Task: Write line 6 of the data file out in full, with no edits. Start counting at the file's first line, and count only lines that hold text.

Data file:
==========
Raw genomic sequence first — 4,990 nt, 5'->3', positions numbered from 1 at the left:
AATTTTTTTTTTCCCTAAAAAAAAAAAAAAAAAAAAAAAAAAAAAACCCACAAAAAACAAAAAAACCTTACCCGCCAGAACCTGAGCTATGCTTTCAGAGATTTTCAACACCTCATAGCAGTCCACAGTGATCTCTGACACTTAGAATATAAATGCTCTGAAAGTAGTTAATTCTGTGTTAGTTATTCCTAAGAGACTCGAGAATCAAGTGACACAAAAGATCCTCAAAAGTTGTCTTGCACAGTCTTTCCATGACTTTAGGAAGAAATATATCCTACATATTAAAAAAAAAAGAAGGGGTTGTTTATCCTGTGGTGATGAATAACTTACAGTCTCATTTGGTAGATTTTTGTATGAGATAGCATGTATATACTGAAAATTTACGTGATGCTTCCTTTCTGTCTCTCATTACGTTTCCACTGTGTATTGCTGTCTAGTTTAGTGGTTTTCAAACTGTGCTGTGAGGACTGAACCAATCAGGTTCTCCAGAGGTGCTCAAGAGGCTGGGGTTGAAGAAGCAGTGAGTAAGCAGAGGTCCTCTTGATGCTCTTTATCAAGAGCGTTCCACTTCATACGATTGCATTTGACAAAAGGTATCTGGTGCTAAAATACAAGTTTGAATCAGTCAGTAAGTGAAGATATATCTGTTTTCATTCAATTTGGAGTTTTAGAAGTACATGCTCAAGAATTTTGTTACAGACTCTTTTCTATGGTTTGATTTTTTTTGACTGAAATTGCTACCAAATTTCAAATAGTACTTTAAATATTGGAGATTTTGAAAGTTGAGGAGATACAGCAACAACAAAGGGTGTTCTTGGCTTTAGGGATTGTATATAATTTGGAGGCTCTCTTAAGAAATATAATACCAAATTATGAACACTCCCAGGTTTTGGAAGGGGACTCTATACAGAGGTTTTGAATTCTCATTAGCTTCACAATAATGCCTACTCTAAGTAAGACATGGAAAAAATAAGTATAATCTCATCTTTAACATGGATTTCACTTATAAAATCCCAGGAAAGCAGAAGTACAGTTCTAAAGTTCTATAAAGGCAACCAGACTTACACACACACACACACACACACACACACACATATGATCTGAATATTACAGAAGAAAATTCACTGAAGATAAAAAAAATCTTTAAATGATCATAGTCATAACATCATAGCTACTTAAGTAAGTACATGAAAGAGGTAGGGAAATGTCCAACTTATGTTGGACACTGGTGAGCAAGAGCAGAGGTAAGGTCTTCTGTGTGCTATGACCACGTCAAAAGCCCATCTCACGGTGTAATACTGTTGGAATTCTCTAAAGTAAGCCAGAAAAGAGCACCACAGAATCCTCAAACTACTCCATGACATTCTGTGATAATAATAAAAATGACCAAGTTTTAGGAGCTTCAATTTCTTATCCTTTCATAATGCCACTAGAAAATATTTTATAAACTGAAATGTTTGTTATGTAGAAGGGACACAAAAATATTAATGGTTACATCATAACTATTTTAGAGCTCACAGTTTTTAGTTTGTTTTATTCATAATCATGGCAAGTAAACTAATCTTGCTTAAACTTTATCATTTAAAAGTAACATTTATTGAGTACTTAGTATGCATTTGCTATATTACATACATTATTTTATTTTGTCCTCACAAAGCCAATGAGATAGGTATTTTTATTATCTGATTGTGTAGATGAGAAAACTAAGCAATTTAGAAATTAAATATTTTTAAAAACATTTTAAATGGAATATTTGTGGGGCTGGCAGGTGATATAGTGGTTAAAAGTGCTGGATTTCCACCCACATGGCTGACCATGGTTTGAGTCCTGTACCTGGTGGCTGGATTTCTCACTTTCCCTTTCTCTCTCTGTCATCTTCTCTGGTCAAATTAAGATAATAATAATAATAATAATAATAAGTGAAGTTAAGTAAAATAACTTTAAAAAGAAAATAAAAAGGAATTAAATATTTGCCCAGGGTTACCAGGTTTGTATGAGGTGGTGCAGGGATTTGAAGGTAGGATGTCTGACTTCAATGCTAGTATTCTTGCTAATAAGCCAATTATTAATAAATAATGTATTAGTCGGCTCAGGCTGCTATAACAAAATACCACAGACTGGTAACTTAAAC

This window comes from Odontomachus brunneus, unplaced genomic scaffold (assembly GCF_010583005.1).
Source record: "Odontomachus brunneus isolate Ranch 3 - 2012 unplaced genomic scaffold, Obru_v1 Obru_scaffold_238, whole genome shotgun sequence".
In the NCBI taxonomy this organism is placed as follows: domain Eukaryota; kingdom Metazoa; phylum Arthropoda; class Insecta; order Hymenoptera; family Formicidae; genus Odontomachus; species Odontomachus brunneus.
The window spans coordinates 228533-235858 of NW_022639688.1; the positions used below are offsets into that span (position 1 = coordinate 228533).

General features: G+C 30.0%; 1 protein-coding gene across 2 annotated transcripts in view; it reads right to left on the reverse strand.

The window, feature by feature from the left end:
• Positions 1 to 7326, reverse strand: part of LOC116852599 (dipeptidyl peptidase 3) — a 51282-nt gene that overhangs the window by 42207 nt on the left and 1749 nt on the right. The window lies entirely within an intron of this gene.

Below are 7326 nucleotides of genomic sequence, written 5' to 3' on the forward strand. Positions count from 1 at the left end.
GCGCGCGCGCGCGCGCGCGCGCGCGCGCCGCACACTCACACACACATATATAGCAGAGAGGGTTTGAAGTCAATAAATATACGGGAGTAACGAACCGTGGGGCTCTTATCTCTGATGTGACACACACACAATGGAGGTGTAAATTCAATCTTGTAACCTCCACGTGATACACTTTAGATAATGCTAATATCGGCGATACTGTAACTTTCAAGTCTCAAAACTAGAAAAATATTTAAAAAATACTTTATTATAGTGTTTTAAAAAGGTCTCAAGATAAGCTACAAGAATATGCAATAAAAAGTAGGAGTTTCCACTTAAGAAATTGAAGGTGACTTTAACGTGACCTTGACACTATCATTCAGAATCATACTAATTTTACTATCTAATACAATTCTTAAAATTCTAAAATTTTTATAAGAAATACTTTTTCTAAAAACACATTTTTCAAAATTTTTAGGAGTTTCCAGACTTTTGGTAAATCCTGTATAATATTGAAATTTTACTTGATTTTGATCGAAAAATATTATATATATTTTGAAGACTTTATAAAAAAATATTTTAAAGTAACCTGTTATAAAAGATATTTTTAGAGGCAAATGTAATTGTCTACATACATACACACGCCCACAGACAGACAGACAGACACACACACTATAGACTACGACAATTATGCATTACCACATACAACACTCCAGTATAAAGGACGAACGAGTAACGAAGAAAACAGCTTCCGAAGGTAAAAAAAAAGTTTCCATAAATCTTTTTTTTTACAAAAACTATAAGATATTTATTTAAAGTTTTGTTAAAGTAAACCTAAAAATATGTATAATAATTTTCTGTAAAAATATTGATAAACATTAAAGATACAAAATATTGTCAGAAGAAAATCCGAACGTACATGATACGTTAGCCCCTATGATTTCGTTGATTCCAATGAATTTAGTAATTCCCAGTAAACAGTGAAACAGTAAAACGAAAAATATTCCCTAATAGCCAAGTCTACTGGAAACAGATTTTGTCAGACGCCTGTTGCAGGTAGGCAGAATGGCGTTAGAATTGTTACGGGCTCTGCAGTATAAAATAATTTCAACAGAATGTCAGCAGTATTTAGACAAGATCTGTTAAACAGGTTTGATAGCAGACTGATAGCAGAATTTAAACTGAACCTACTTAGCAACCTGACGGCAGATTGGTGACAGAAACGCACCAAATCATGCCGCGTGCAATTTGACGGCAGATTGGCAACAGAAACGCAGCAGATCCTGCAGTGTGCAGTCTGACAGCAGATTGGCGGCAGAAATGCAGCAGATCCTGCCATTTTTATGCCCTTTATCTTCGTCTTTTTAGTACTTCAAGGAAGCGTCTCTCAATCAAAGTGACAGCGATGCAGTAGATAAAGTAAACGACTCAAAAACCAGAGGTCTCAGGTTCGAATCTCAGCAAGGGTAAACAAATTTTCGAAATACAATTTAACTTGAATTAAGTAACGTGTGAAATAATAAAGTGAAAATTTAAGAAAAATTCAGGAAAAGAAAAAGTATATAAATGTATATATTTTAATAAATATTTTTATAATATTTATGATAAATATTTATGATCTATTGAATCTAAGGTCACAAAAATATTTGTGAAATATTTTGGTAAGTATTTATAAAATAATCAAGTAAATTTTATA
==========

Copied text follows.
The window spans coordinates 228533-235858 of NW_022639688.1; the positions used below are offsets into that span (position 1 = coordinate 228533).